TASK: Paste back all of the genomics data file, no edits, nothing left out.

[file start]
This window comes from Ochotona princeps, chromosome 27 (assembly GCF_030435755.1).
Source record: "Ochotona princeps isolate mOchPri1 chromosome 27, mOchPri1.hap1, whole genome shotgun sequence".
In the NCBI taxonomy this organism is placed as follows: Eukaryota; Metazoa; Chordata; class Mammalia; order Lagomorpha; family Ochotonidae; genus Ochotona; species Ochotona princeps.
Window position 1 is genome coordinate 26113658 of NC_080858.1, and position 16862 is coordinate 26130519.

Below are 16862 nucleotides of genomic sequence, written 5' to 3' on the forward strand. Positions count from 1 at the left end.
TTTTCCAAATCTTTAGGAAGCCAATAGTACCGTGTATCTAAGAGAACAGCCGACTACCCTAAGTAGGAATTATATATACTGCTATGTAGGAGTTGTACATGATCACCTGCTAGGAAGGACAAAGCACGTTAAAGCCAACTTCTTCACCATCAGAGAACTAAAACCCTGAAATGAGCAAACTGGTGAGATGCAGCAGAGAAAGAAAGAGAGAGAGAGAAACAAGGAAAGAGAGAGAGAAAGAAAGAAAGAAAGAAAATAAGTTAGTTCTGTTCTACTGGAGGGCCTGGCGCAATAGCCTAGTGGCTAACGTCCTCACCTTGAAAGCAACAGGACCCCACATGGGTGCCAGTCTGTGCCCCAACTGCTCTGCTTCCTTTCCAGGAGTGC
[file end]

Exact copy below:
This window comes from Ochotona princeps, chromosome 27 (assembly GCF_030435755.1).
Source record: "Ochotona princeps isolate mOchPri1 chromosome 27, mOchPri1.hap1, whole genome shotgun sequence".
In the NCBI taxonomy this organism is placed as follows: Eukaryota; Metazoa; Chordata; class Mammalia; order Lagomorpha; family Ochotonidae; genus Ochotona; species Ochotona princeps.
Window position 1 is genome coordinate 26113658 of NC_080858.1, and position 16862 is coordinate 26130519.

Below are 16862 nucleotides of genomic sequence, written 5' to 3' on the forward strand. Positions count from 1 at the left end.
TTTTCCAAATCTTTAGGAAGCCAATAGTACCGTGTATCTAAGAGAACAGCCGACTACCCTAAGTAGGAATTATATATACTGCTATGTAGGAGTTGTACATGATCACCTGCTAGGAAGGACAAAGCACGTTAAAGCCAACTTCTTCACCATCAGAGAACTAAAACCCTGAAATGAGCAAACTGGTGAGATGCAGCAGAGAAAGAAAGAGAGAGAGAGAAACAAGGAAAGAGAGAGAGAAAGAAAGAAAGAAAGAAAATAAGTTAGTTCTGTTCTACTGGAGGGCCTGGCGCAATAGCCTAGTGGCTAACGTCCTCACCTTGAAAGCAACAGGACCCCACATGGGTGCCAGTCTGTGCCCCAACTGCTCTGCTTCCTTTCCAGGAGTGC